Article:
From ABC

From ABC

My notes on “Marvel’s Agent Carter” include “Clothes!!!” and “struggle for gender equality on point.”  Technically not a comic, but its a no brainer.  Women had worked throughout World War II (Carter’s roommate is LITERALLY a riveter) and in ways even helped to win it but once the war was over they were pushed back out of the workforce.  I can’t think of a better time period to depict the struggle for gender equality.  Agent Carter is treated like a secretary by her male colleagues, but that doesn’t stop her from being the best in her field.  And how awesome is this shot of her fighting through men standing in her way?!?  For more awesome Agent Carter goodness check out Buzzfeed’s article, 63 Gloriously Feminist Moments from “Agent Carter.”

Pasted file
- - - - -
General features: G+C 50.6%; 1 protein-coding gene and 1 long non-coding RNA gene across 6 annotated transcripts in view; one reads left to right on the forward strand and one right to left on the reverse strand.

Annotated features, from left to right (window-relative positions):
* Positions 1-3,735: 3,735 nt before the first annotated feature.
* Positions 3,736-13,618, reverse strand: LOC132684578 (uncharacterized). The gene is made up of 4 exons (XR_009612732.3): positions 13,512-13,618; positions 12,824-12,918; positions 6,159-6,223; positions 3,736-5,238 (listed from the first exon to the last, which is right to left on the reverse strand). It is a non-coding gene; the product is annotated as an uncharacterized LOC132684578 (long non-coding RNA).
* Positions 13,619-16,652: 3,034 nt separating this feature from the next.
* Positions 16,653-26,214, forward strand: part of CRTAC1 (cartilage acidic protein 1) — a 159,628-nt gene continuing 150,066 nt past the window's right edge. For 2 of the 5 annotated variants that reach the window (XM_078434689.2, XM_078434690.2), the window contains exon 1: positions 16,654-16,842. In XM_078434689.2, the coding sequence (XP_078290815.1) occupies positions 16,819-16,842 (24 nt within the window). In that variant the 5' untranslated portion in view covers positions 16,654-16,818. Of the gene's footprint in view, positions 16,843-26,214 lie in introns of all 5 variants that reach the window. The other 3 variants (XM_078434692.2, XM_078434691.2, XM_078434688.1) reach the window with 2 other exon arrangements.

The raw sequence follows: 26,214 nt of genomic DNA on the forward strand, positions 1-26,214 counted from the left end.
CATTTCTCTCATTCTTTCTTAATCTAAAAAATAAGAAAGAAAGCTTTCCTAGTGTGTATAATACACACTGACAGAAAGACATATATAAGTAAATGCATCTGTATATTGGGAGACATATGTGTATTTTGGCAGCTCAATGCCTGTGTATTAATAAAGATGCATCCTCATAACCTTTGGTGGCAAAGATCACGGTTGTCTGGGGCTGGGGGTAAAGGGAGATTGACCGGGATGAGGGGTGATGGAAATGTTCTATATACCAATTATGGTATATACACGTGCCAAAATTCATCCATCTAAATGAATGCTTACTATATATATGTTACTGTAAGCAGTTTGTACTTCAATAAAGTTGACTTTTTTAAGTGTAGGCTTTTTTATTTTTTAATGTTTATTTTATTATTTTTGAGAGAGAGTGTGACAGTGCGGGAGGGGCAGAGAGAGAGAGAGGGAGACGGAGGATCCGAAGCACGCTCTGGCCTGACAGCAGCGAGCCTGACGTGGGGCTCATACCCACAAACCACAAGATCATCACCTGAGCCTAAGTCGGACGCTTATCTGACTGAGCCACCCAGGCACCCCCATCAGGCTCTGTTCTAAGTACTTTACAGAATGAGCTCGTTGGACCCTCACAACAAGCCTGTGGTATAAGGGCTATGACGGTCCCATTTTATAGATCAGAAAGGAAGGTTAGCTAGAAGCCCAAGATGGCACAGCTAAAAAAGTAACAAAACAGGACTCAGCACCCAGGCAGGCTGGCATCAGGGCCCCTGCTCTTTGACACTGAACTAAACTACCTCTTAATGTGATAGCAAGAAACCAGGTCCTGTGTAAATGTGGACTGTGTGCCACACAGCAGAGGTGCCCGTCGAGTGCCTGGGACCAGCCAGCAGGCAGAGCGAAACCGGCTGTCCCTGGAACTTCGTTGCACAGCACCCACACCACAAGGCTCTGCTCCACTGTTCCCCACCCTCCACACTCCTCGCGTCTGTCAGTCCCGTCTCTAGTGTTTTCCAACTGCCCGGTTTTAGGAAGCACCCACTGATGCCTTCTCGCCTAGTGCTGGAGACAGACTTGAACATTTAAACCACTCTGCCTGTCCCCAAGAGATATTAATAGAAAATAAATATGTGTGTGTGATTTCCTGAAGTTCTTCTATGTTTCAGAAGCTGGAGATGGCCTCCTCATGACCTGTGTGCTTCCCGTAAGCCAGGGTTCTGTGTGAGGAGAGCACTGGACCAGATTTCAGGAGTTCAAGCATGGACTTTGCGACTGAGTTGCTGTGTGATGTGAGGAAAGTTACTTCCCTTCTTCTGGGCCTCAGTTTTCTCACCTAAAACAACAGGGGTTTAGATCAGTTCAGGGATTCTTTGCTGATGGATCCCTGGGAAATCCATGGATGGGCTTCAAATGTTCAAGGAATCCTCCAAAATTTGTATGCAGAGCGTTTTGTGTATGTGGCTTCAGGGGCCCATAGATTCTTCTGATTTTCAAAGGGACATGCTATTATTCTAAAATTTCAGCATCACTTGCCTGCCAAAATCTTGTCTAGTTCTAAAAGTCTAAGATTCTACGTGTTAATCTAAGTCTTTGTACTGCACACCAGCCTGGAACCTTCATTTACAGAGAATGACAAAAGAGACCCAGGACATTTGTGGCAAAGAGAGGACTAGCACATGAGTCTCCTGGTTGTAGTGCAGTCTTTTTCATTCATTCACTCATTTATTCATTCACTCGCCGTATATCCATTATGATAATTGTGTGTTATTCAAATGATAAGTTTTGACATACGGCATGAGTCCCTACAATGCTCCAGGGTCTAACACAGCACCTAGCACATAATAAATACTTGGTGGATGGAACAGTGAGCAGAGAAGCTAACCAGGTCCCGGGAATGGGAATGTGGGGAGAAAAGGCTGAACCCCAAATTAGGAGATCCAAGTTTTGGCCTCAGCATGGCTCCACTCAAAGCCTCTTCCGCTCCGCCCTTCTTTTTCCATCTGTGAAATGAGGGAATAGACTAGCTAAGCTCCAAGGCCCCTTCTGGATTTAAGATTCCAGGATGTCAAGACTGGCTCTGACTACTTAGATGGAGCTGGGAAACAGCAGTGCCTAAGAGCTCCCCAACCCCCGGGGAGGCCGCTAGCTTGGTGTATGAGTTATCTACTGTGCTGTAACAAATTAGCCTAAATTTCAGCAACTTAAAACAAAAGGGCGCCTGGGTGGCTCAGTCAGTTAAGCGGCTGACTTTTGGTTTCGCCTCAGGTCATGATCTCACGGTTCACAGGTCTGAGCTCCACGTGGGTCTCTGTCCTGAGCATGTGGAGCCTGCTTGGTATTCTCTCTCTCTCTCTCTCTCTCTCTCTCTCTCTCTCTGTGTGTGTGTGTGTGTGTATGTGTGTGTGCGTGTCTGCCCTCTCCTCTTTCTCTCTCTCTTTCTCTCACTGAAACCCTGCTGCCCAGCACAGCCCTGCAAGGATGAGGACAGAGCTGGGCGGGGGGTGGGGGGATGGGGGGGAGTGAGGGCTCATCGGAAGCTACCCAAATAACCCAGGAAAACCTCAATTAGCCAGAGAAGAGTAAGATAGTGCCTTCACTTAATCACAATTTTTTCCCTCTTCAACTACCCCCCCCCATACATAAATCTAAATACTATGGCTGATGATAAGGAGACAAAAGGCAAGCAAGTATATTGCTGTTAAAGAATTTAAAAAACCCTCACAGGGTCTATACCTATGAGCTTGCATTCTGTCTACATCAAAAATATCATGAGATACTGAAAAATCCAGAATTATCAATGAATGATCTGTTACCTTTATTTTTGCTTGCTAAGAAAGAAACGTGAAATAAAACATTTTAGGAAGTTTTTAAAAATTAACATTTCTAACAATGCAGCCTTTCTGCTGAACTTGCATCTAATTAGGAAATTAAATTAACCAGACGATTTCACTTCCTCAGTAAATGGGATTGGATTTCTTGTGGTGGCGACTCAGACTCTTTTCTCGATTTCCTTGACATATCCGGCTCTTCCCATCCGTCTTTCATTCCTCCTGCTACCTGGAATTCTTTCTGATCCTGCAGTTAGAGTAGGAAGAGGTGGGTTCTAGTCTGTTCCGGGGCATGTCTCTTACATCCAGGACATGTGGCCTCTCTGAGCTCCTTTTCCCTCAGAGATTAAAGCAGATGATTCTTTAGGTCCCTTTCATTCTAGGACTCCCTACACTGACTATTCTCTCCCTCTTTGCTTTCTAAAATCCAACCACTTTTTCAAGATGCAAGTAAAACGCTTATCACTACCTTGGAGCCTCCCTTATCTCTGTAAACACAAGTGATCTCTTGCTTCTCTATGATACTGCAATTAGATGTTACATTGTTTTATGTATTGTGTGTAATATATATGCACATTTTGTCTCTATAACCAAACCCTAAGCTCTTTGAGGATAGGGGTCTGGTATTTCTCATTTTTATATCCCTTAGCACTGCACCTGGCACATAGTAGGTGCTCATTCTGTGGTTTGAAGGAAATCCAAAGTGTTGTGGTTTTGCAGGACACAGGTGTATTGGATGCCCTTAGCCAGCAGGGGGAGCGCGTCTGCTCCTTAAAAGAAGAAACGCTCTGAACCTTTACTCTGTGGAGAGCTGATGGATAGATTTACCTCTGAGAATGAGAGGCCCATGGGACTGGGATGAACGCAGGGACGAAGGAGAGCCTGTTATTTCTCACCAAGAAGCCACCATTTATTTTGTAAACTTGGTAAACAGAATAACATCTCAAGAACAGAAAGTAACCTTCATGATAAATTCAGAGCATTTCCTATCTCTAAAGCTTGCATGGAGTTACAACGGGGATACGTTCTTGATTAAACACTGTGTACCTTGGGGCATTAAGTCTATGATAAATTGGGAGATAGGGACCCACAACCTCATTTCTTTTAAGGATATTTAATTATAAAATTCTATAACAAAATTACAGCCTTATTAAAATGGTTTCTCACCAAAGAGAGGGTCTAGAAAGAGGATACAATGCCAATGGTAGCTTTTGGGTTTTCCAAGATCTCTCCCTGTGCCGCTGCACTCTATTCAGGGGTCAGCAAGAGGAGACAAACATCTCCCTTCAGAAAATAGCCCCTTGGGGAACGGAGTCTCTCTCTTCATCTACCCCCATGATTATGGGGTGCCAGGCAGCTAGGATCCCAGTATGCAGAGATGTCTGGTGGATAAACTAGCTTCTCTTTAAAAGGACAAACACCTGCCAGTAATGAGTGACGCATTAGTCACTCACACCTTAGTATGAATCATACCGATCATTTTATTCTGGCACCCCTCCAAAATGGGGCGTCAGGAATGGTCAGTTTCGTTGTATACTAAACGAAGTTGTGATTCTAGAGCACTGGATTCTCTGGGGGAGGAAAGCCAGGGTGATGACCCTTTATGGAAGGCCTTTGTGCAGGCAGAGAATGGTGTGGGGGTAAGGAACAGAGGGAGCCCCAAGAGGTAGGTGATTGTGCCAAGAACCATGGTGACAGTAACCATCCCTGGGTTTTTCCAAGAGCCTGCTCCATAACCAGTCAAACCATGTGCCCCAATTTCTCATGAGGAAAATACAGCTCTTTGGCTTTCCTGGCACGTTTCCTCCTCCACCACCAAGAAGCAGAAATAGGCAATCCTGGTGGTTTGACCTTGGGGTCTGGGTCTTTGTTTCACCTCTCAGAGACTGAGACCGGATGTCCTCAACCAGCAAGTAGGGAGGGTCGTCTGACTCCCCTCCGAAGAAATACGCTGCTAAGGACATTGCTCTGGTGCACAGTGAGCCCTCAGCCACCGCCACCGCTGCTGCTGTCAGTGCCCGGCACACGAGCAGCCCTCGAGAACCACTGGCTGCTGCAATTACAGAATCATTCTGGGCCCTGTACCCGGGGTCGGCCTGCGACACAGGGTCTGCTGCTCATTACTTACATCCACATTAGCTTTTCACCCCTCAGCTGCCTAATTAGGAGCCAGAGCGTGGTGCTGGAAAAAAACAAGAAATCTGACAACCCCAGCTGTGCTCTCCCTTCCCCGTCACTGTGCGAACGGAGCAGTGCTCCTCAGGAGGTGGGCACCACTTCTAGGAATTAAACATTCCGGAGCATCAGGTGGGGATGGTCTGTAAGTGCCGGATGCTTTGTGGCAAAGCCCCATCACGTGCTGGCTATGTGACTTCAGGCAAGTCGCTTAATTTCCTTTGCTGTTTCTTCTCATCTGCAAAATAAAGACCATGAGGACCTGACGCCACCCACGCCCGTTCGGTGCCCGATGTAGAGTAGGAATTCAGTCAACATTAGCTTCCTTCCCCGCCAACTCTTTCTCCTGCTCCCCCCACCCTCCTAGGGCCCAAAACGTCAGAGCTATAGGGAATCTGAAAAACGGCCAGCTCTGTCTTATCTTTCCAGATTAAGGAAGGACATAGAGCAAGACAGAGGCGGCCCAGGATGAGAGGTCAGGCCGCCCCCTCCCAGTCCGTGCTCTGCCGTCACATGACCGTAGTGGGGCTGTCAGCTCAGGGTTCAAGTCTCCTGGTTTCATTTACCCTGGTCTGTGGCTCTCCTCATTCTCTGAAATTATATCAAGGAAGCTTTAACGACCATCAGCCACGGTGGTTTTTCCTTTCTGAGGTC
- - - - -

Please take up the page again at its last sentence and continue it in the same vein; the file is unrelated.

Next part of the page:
Who knew one of the greatest teenage girl coming of age narratives would be written by two men?  Sex Criminals is one of the most accurate and honest stories of a young woman growing up from being slut shamed by her mother, “educated” on sex by her peers, and having her body policed by a very unhelpful doctor, Suzie has experiences everyone can relate to.

Princess Leia/Bikini Kill Mash Up Goodness thanks to Feminist Resources

Princess Leia/Bikini Kill Mash Up Goodness thanks to Feminist Resources

Queen (or Princess, rather) of  classic sci-fi, Leia Organa of Alderaan has been treated to her own title this year.  Just try and tell me there’s something better than a pants-clad Princess Leia kicking total butt.


As far as physical depictions of women in comic books, there is still a ways to go but one look at these wonderfully feminist (and popular) titles will have you begging for more.